Sometimes big market events trump politics, and sideways drilling technology is one of those situations.

What are your conclusions as an investor?

I am no longer excited by energy pipeline projects. Energy and precious metals tend to travel together, so low energy prices are a downward pull on metals for now. But I still like gold and silver, and just see this as a buying opportunity as many others do.

And as much as I like Canadian natural resources, it may be awhile before that’s a great place to invest. The strength of USA oil reserves has blown up the dollar for now as well.

Cheap oil takes pressure off China to seize oil fields in the South China Sea. This may be bullish for the emerging countries in the region, including Vietnam.

In the meantime some of the oil majors, including Exxon and Chevron, continue to pump out dividend payments to shareholders. Even though earnings are down across the sector, Exxon hiked its dividend this year for the 33rd year in a row. So if you’re an energy investor, you can still find places to get rewarded.

Does cheap energy hurt the stock market?

CNBC seems to think so. I don’t.

Cheap energy over time leads to a renaissance in USAcentric manufacturing because it offsets the crushing burden of regulations. That’s certainly a backdoor way to grow an economy. Even a big-government Republican president who merely slows the rate of regulatory imposition could see a pronounced impact on manufacturing.

Yet corporate earnings have begun to disappoint. What’s keeping the stock market propped up?

Most stock market growth comes from stock buybacks driven by cheap money to publicly traded companies. It’s not real growth, just a parlor trick. The Fed knows this, but most investors won’t consider that fact.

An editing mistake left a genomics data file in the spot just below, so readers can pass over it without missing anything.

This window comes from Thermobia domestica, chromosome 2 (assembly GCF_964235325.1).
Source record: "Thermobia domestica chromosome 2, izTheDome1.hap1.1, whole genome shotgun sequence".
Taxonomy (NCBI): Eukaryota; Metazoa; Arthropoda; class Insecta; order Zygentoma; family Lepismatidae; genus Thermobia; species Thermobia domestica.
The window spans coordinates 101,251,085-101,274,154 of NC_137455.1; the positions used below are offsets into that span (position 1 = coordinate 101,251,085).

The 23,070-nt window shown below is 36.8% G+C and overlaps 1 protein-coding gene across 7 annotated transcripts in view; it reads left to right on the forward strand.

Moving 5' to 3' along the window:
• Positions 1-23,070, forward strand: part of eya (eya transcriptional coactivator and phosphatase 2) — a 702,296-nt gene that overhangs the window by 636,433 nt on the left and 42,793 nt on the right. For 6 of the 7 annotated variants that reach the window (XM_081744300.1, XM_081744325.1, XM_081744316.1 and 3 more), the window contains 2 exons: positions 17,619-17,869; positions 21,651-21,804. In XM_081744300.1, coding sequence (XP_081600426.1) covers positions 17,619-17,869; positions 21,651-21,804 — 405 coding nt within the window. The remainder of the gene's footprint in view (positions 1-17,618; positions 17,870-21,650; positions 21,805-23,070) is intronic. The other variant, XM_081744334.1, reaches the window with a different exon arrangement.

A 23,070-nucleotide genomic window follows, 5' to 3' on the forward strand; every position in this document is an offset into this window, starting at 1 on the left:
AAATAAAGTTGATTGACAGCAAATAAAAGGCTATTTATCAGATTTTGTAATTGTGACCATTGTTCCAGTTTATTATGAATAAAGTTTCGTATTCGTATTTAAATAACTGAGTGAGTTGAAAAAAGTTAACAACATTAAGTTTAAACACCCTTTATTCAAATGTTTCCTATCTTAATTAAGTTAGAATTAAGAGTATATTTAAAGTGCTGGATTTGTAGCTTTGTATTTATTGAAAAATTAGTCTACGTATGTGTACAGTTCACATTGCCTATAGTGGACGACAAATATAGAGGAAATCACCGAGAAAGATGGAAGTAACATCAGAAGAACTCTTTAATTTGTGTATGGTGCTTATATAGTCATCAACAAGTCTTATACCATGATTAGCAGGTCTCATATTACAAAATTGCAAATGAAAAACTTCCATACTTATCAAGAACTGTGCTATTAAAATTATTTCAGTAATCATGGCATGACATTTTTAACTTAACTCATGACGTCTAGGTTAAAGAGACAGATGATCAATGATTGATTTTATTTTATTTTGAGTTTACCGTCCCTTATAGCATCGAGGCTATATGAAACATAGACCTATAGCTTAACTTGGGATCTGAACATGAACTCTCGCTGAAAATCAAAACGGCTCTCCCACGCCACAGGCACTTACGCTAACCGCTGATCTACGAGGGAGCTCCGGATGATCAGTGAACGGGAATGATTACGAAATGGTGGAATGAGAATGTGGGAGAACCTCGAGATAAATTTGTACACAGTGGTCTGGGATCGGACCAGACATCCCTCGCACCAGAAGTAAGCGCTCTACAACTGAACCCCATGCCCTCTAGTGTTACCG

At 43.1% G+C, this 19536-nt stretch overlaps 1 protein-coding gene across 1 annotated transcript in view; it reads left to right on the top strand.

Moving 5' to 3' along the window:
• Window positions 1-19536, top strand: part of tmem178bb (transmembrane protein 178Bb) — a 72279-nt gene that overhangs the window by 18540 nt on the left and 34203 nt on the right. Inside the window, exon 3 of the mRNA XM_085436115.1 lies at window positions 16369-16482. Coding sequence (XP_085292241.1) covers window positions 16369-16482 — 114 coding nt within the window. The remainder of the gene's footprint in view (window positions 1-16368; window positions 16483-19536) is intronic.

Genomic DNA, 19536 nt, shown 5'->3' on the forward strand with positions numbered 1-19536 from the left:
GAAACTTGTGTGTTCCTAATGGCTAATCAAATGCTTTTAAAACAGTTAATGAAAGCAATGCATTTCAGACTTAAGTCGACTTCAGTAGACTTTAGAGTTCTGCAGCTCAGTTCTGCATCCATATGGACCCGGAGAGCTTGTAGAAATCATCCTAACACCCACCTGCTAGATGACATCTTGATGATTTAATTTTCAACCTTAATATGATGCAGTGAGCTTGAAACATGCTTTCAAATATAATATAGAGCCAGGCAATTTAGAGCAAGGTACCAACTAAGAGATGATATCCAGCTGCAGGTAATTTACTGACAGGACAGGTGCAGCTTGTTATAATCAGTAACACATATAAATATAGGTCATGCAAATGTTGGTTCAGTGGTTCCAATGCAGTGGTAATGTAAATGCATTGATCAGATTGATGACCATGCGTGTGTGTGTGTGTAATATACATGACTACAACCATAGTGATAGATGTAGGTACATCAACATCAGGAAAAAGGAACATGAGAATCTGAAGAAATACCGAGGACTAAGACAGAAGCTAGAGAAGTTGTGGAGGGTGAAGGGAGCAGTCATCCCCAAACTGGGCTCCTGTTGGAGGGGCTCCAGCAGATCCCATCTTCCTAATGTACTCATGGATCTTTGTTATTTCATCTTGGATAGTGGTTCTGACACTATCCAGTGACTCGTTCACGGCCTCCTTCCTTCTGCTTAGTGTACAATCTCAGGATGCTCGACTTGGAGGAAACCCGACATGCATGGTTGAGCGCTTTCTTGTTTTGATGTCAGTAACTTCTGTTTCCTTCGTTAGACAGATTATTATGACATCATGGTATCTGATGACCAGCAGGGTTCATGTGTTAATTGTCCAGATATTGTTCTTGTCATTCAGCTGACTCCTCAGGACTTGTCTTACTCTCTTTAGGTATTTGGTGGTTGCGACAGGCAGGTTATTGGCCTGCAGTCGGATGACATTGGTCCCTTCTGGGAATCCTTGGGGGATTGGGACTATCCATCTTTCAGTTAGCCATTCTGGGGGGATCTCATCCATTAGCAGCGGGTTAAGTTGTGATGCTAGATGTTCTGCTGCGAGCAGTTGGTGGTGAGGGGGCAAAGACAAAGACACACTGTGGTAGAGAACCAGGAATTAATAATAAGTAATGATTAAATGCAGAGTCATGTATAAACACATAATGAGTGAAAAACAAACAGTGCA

Were the Fed to eliminate ZIRP [Zero Interest Rate Policy] that would spell the end of cheap stock buybacks by publicly traded companies. I predict that the Fed will be forced to attempt what amounts to negative interest rates to keep the illusion of a growing stock market alive.

Market forces will eventually drive up interest rates in one form or another, but the political system won’t be leading the way.

So if cheap energy is here to stay, what impact does that have on your prediction that the American power grid is dangerously vulnerable?

Those are separate issues. The USA power grid is terribly exposed to widespread attack because its ancient electricity delivery systems are stressed, rickety and subject to super-easy attack. Test attacks in California foreshadow a larger assault against thousands of exposed transformers that are very hard to replace.

Test attacks against the World Trade Center foreshadowed the 9/11 disaster, much as probing attacks against energy infrastructure foreshadow power grid chaos.

Not to mention the growing probability of a massive electromagnetic pulse attack from Russia, China or other powers taking out half the country’s electricity at a stroke. A recent Congressional Research Service Report said that “Russia has their leading physicists focusing on EMP.”